What would you like to see?

I like to see some NFC examples

2 Likes

I’d like to see some Web Bluetooth examples.

1 Like

I’d like to see the Ruvvi weather app showing when the data was received.

1 Like

We cannot add time data to weather station URL broadcast, because then the URL would change every second / minute and Android would show a new notification on every new URL which is incredibly spammy.

We’re working on web-bluetooth example where you get real-time data. The tradeoff is that web bluetooth requires connecting to beacon, so only one person can check the data at a time.

OK I understand that Otso.

Can you not see that with the browser displaying the last received data no matter how long ago it was received and even when refreshed, seriously affects the usefulness of the data?

There has been some confusion because the browser displays always the same data on same URL. Centria came up with a data reader application which shows the current sensor data on Android, would it fulfill your needs?

If not, what would you propose as a solution?

I’m using IPad so an Android app doesn’t do it for me.

I can work around the issue as I can walk up to my beacons and allow updating before opening the brower.

I was thinking more of the user who isn’t a beacon owner and who has opened the browser before but has no idea how old the data being displayed is.

Could an arbitrary timer not be set running at the server end when the data is received that returns an out of date symbol to the browser when it runs out?

At least then the user would know the beacon was out of range and consequently the data displayed was not current.

We could add a cookie to the website which would time stamp the data set and show something along the lines of “First seen at 2017-02-09 13:42”. The server itself will not see the data until the URL has been loaded.

I will also check if web bluetooth could be used to discover non-connectable advertising beacon, which we could then use to check if the beacon is in range. We’ll think about the options (@lauri any ideas?) and try to find a way to improve on this issue.

I’d like a module in HomeAssistant so that I can use the weather data from the ruuvi tag

3 Likes

My Ruuvi arrived today, cheers. It’s pretty cool, but I found the learning curve to be steep. I think simple “getting started” and “How too” articles would benefit the community and support for RuuviTag.

3 Likes

A simple way to change the Instance ID on a beacon running the weather station.

I like a Node-red node.

Has the power optimization for the Eddystone f/w been completed? If not, what’s the current estimate?

Yes, the Eddystone firmware available at ruu.vi/setup is power optimized. The overall power consumption depends on configured transmission power and frequency, I think the default setup of +0dBm at 1 Hz was around 25 µA @ 3.3V (2+ years battery life on 600 mAh battery, 3+ years on 1000 mAh battery)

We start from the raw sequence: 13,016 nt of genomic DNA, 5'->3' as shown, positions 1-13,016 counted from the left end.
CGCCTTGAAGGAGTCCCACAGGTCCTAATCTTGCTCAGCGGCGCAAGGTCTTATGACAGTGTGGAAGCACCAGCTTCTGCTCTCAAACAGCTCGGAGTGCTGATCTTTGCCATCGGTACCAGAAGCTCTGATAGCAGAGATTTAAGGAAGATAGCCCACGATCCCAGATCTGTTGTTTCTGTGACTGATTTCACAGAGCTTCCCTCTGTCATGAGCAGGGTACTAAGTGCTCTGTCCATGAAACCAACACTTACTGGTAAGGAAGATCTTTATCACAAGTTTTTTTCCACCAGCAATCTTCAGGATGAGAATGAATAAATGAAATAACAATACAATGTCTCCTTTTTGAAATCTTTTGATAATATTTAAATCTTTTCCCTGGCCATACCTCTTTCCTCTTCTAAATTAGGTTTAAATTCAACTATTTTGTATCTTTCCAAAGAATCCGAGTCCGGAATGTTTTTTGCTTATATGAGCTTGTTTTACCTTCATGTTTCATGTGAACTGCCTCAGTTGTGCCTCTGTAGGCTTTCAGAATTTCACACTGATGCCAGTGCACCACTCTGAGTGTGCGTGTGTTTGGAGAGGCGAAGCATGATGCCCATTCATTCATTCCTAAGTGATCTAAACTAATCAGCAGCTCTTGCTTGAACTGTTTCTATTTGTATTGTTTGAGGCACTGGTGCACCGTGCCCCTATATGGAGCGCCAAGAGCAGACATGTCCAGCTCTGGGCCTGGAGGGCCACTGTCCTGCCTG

I would like to get informed when the ruuvi device moves. Is there any way to wait in the client that ruuvi sends information. Or do we have to poll always?
And are there interrupts in the device itself? So that the device would notice if it moves? (It would then be possible to buffer the motion info and send it out when polled)
For example this could then be used as alarm sensor or mailbox sensor.

There is work in progress with a GATT profile implementation that can send acceleration data as a notification. You’d need a device to connect to RuuviTag and register to incoming notifications. I’d estimate that the SW is ready to be tested in a month or 2.

It is possible to configure the accelerometer to send interrupts, however our driver does not support the configuration modes as of right now.Personally I’d recommend implementing a circular buffer and sending the buffer when interesting event is detected. For an example you can check out https://github.com/ojousima/ruuvitag_fw/blob/feature-webble/ruuvi_examples/web-bluetooth/application.c , line 36 has condition when to send an accelerometer sample and lines 42 and 44 actually send the data.

A quicker solution would be to setup a listener to a sensortag firmware as shown in Collecting RuuviTag measurements and displaying them with Grafana

I need to read quaternion values from a i2c based IMU.
Bno55 from bosch
I want to send them at 75 Hz to the host.
Websocket or formatted GATT messages over NUS is acceptable.

These are choices due to the need to access the info from applications running on as many as possible platforms.

More info can be provided if needed.

Bo-Erik

I’m not sure If I understand the question, however your application sounds doable.

You’d need to connect the sensor to test points on Ruuvitag and code the necessary drivers.

There is an example application with NUS in SDK examples, I think the example runs on Ruuvitag as is.

Then you’d need to merge the codes. To get 75 Hz, you have to configure a small connection interval.

The transmission times might have a lot of jitter, as NRF52 can send up to 6 notifications in one connection interval.

13 ms is an acceptable, how would I go about to specify the the connection interval?

I am currently using s132 in Arduino development environment so I am shielded from the nitty gritty parts of ble setup an configuration.

Do you have a pointer to pure c++ code example that can establish a persistent nus uart connection with between 10 to 20 ms connection interval from the ruuvitag?

I am not familiar enough with the Arduino on nRF52 to say how the connection interval should be setup.

On Nordic SDK BLE_UART example (sdk12.2/examples/ble_peripheral_ble_app_uart) you can find MIN_CONN_INTERVAL and MAX_CONN_INTERVAL which would setup the acceptable limits. Please note that frequent connection interval leads to high power consumption even when there is no data being sent.